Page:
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On Seattle’s Edge: A Native American Refuge on the Late Nineteenth Century Waterfront

Author(s): J. Tait Elder ; Steve Archer ; Lauran Riser ; Melissa Cascella

Year: 2015

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Summary

In the nineteenth century, Seattle enterprises depended on Native Americans for labor but settlers increasingly displaced Natives and tensions led to sometimes hostile conflict. In response, a Seattle ordinance was passed in 1865 which limited Native American encampments within the city limits. Located at the peripheral margin of the city, Ballast Island became a crucial layover for Native Americans and also represents an important, but infrequently discussed, element of the historical narrative – Native Americans adapting to, and participating in, a rapidly changing world. In March of 2014, archaeological investigations in support of the SR 99 Bored Tunnel Project provided an opportunity to identify and delineate a portion of the island, which is currently buried below the current ground surface. This paper discusses the historical significance of Seattle’s Ballast Island and the methods used to identify the boundary of the island which included geotechnical archaeological techniques.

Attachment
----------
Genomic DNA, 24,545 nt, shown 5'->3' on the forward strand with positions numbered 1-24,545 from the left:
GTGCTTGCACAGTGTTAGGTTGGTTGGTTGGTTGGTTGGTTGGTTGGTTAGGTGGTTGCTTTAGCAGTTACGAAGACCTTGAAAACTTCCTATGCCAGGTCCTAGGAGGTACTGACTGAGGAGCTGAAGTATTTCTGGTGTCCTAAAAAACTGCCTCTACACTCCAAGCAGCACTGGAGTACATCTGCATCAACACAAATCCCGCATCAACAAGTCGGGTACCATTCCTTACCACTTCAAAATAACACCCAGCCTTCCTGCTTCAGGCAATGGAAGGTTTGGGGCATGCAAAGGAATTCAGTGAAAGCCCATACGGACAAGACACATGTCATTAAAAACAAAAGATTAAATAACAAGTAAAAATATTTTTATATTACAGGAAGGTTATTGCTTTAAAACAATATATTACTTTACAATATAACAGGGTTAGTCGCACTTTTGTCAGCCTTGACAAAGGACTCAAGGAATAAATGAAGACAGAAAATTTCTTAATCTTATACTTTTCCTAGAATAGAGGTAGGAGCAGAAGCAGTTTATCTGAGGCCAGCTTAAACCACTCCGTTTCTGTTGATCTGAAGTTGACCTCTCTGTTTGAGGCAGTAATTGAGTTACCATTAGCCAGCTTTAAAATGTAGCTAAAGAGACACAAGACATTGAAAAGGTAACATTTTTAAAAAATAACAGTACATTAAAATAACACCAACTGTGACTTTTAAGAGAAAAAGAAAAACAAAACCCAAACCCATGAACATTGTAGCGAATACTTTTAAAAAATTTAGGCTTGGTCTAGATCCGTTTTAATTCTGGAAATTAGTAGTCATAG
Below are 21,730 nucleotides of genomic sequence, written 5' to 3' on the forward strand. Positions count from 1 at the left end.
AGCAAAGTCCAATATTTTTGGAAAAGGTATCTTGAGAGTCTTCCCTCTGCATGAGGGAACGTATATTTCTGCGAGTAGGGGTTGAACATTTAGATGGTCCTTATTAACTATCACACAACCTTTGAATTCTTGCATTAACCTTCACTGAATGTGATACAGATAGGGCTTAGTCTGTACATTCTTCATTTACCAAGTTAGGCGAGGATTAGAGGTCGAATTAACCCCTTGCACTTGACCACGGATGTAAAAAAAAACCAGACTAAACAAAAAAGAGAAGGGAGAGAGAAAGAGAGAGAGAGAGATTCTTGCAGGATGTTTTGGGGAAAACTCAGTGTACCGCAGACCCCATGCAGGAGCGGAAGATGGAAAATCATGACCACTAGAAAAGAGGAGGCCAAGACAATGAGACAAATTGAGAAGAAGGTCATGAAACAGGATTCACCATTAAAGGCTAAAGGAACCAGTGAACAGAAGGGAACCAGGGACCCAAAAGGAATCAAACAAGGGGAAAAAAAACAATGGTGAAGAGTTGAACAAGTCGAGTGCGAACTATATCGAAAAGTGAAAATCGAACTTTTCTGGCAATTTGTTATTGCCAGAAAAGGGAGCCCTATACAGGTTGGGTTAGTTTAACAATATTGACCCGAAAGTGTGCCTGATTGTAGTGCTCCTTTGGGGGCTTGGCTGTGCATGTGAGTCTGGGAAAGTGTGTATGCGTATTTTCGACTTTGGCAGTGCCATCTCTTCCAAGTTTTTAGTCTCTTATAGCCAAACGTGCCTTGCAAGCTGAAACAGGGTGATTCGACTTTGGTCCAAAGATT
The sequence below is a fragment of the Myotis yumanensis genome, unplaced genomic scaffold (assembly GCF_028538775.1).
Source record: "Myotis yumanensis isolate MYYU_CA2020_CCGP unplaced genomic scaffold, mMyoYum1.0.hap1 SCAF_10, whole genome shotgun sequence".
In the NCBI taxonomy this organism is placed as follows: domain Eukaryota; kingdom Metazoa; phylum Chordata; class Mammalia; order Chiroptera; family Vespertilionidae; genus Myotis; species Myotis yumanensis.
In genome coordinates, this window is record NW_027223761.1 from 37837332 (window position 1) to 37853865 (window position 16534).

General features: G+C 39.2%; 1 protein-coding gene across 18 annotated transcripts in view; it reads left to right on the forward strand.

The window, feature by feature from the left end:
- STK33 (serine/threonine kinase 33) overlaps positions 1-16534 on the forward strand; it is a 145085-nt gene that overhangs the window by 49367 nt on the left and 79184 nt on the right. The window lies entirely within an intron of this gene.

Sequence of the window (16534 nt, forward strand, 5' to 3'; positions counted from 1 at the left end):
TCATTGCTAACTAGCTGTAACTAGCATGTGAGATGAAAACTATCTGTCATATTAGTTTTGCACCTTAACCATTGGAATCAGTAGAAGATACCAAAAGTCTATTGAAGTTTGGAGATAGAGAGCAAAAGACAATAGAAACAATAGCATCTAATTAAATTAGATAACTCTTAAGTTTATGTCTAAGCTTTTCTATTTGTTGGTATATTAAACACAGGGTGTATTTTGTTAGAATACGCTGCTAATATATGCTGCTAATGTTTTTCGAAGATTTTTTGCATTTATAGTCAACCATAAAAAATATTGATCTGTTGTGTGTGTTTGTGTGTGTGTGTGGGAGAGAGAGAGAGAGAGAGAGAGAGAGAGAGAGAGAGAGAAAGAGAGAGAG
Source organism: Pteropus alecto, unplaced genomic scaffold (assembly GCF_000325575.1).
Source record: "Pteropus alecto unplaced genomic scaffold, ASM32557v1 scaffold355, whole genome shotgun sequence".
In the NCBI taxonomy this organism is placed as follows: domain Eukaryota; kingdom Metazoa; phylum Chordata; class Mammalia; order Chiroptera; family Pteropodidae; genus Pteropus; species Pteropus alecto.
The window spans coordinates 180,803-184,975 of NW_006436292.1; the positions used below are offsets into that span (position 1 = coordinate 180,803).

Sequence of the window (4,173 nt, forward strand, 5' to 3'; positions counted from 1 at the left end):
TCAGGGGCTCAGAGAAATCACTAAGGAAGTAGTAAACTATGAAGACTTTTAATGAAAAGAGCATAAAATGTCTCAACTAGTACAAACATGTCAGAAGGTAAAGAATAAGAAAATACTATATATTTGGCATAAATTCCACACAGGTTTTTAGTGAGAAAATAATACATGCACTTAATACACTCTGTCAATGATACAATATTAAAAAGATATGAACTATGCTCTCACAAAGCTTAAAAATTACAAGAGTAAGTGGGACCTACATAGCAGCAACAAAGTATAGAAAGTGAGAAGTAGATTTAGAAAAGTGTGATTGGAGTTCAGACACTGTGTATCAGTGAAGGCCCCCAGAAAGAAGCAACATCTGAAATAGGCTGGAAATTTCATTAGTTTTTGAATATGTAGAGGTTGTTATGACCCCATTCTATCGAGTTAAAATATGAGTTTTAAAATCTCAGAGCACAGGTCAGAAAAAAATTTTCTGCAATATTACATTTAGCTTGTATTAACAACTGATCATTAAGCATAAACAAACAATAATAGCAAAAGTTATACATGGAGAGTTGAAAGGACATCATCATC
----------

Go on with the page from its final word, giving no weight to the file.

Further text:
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Cite this Record

On Seattle’s Edge: A Native American Refuge on the Late Nineteenth Century Waterfront. J. Tait Elder, Steve Archer, Lauran Riser, Melissa Cascella. Presented at Society for Historical Archaeology, Seattle, Washington. 2015 ( tDAR id: 434095)


Keywords

Temporal Keywords
1880-1900


Spatial Coverage

min long: -129.199; min lat: 24.495 ; max long: -66.973; max lat: 49.359 ;

Record Identifiers

PaperId(s): 548

Arizona State University The Andrew W. Mellon Foundation National Science Foundation National Endowment for the Humanities Society for American Archaeology Archaeological Institute of America